Samuel’s memorial has an eventful history. Originally a drinking fountain given in 1893, it was allowed to fall into disrepair, and was restored in 1957. Then in 1985, according to David Lloyd Bathe’s history of Shooters Hill, “Steeped In History”, it was reduced to a pile of rubble by a heavy vehicle, but was restored by the local council. The line “Write me as one that loves his fellow men” on the memorial comes from the poem Abou Ben Adhem by the poet and writer James Henry Leigh Hunt:
Abou Ben Adhem
Abou Ben Adhem (may his tribe increase!)
Awoke one night from a deep dream of peace,
And saw, within the moonlight in his room,
Making it rich, and like a lily in bloom,
An angel writing in a book of gold:—
Exceeding peace had made Ben Adhem bold,
And to the Presence in the room he said
“What writest thou?”—The vision raised its head,
And with a look made of all sweet accord,
Answered “The names of those who love the Lord.”
“And is mine one?” said Abou. “Nay, not so,”
Replied the angel. Abou spoke more low,
But cheerly still, and said “I pray thee, then,
Write me as one that loves his fellow men.”
The angel wrote, and vanished. The next night
It came again with a great wakening light,
And showed the names whom love of God had blessed,
And lo! Ben Adhem’s name led all the rest.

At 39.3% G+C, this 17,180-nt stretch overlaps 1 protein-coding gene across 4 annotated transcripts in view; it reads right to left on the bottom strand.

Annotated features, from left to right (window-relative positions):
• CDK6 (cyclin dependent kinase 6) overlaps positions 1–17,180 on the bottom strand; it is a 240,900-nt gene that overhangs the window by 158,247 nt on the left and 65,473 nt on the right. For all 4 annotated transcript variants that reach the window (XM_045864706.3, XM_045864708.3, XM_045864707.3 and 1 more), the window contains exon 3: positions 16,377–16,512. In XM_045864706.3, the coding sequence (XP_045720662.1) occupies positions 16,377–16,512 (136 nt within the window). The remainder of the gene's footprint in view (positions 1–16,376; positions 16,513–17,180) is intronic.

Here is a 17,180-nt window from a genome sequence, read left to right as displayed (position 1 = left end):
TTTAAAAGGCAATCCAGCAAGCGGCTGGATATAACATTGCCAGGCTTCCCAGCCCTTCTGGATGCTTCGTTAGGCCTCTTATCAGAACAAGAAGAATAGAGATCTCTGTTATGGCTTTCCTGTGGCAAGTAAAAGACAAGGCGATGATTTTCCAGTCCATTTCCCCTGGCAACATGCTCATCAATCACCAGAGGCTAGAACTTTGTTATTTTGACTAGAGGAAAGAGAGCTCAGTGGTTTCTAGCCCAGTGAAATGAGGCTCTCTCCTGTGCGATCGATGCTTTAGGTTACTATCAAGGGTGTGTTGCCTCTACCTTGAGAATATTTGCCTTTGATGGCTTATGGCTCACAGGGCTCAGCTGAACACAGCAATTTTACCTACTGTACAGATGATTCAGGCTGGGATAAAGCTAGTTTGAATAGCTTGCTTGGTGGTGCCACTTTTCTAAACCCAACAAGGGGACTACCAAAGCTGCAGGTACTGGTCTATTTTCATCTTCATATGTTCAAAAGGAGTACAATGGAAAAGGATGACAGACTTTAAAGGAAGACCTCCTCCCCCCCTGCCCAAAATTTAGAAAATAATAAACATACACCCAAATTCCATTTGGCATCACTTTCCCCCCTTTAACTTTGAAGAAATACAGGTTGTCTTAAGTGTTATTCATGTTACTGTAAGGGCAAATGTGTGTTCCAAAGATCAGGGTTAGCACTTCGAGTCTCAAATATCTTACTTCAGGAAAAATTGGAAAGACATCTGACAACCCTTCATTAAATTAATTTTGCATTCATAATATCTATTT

The Johnson & Phillips company that Samuel founded with Walter Claude Johnson was based at the Victoria Works in Victoria Way, Charlton, which was hit by one of the last V2 rockets to fall in Greenwich on 9th March 1945.
The Phillips family lived in Castle House, which is shown on the 1866 ordnance survey map as being located just off to the east of the track that leads from Shooters Hill to Severndroog Castle. Major Charles Phillips later sold the Telegraph Field, where the old semaphore had stood, to the War Memorial Hospital Committee for £3500 to form part of the site for the new hospital, along with the crown property Hazelwood and an adjacent strip of land. He later donated the sum he had received for the Telegraph Field to the fund for building the new hospital. The place where Castle House once stood now appears to be a car park in the Memorial Hospital grounds.
What an interesting shelter!
As a technical aside: I had been trying, unsuccessfully, for some time to take the “panoramic” view of the memorial at the top of this post using the free Nokia Panorama software on my N8 mobile phone. It didn’t seem to be able to match up adjacent sections, despite the, to my eyes, abundant clues. Then I upgraded my phone to the Symbian Belle release, which included a free copy of Scalado’s Camera Lover Pack, saving myself a whole one pound and 50p. Scalado‘s software worked first time; I should have known those clever Swedes wouldn’t let me down!
It’s a great shame to see the end of the Symbian software that still drives the majority of the world’s smartphones despite its rapid decline over the last year following Nokia’s adoption of Windows Phone, but great that the Nokia Symbian engineers are going out with a bang with their 41MP camera phone the 808 PureView.